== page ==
1. It staggers the imagination that civilians could be subjected to noise this loud from jets flying this low – in America – and no one has done anything about it. People are mad about their own pain, but even more, they are mad that people they love are suffering, too.
2. Realtors used a disclosure form that increased their sales and commissions and hurt buyers. Then, many defended it. Then, they changed it, but failed to provide the required map. Now, the legal disclosure will decrease the net worth of those same buyers because their home will sell for less.
3. Persecution has come from many sources: the Internet, signage, business boycotts, social ostracism, petitions, T-shirts, resolutions, letters to the editor, editorials, public taunts.
4. Politicians have taken their stand against noise zone complainers, or done nothing, to win votes, win influence, protect the economy, and raise the tax base.
5. People feel they have been lied to by the Navy: they said the Growlers are quieter, there was no need for EIS, they exceeded a 6000 yearly limit by June requiring a law suit to get the flights to stop, crash zones designations, DNL measurements, planes flying above 500 feet, etc.
It has been too easy for people who could do something to stand back and watch people in pain and say, “Well, it’s not my responsibility to fix that; there is no benefit to me.” It has been easy to discount the harmful effects of noise because cause and effect is difficult to prove. Good studies under similar circumstances at these ridiculous levels for both noise and annoyance would be impossible to find. DNL measurements are absurd.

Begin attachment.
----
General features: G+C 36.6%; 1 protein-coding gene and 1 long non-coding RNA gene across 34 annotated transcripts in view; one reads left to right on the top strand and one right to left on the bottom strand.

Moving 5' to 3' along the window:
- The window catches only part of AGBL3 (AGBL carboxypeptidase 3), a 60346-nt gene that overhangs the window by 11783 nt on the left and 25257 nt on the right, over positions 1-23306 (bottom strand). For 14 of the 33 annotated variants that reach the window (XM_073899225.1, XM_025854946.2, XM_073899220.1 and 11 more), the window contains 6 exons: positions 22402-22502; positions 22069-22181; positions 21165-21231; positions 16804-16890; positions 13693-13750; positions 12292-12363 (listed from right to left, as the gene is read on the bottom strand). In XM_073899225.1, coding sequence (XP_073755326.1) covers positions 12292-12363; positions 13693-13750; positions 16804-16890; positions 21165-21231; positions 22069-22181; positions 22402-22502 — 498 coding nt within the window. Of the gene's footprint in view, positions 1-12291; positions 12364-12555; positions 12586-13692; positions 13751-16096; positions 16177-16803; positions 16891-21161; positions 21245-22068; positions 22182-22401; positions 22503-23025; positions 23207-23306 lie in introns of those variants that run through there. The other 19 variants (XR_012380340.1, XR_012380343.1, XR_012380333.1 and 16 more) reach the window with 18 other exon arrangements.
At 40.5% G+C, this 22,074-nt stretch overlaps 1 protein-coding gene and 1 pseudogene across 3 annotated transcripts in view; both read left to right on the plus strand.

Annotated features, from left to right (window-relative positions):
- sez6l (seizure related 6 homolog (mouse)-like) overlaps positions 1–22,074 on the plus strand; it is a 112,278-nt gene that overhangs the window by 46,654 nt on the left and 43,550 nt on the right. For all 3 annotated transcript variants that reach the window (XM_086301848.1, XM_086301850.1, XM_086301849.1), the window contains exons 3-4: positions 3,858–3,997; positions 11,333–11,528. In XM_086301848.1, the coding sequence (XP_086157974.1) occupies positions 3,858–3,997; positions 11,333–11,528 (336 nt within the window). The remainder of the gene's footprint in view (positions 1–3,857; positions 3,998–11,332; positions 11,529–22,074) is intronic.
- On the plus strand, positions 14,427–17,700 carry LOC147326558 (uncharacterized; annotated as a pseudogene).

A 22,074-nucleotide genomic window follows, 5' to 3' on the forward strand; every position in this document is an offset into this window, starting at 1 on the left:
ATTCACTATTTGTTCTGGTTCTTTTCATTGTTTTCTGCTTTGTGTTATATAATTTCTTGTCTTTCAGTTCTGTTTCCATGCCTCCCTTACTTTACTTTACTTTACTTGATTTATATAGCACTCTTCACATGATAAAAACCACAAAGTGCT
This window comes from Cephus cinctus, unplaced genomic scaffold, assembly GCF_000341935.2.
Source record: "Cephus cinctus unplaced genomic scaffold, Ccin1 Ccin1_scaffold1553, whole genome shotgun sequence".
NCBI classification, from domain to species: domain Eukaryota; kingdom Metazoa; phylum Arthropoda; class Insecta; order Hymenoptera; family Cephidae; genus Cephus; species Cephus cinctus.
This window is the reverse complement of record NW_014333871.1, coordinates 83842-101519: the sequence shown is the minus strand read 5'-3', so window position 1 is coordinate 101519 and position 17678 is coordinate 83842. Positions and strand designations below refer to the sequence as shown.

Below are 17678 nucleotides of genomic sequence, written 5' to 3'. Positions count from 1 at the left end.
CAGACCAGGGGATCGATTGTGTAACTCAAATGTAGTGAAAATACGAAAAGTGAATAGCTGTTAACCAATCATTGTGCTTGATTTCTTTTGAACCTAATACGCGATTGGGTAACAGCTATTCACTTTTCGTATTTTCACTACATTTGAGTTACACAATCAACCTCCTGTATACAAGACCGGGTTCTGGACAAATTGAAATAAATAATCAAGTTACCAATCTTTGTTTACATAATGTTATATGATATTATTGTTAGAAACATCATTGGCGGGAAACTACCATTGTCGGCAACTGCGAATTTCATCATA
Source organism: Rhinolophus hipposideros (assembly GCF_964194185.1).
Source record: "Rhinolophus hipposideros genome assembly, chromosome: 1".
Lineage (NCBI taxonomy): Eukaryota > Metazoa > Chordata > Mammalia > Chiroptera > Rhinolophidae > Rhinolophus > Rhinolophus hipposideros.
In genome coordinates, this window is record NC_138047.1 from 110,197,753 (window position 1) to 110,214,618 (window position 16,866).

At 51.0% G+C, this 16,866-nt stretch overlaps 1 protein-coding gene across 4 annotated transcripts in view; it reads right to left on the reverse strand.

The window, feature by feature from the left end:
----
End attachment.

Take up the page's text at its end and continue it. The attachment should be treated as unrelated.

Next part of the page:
So let’s take a common sense approach. The noise is literally louder than an air raid siren, screaming overhead, round after round. The frequency is dictated by national defense needs, which could easily and dramatically increase. Add to that the annoyance factors unique to Whidbey Island, and the total harm done by the noise is unlivable and must be stopped.
Hasn’t the limit been reached for what civilians should be expected to sacrifice to the military, given that our security would be in no danger if the OLF had never existed at all?
Most of these problems would be solved by just moving the OLF. There are no jobs there, and relief for those living in the Coupeville noise zones would be instant. Then, the suffering of others could begin to be addressed. Military installations and civilian populations can successfully coexist. All it takes is compassion, a resetting of priorities and values, and a commitment to do the right thing.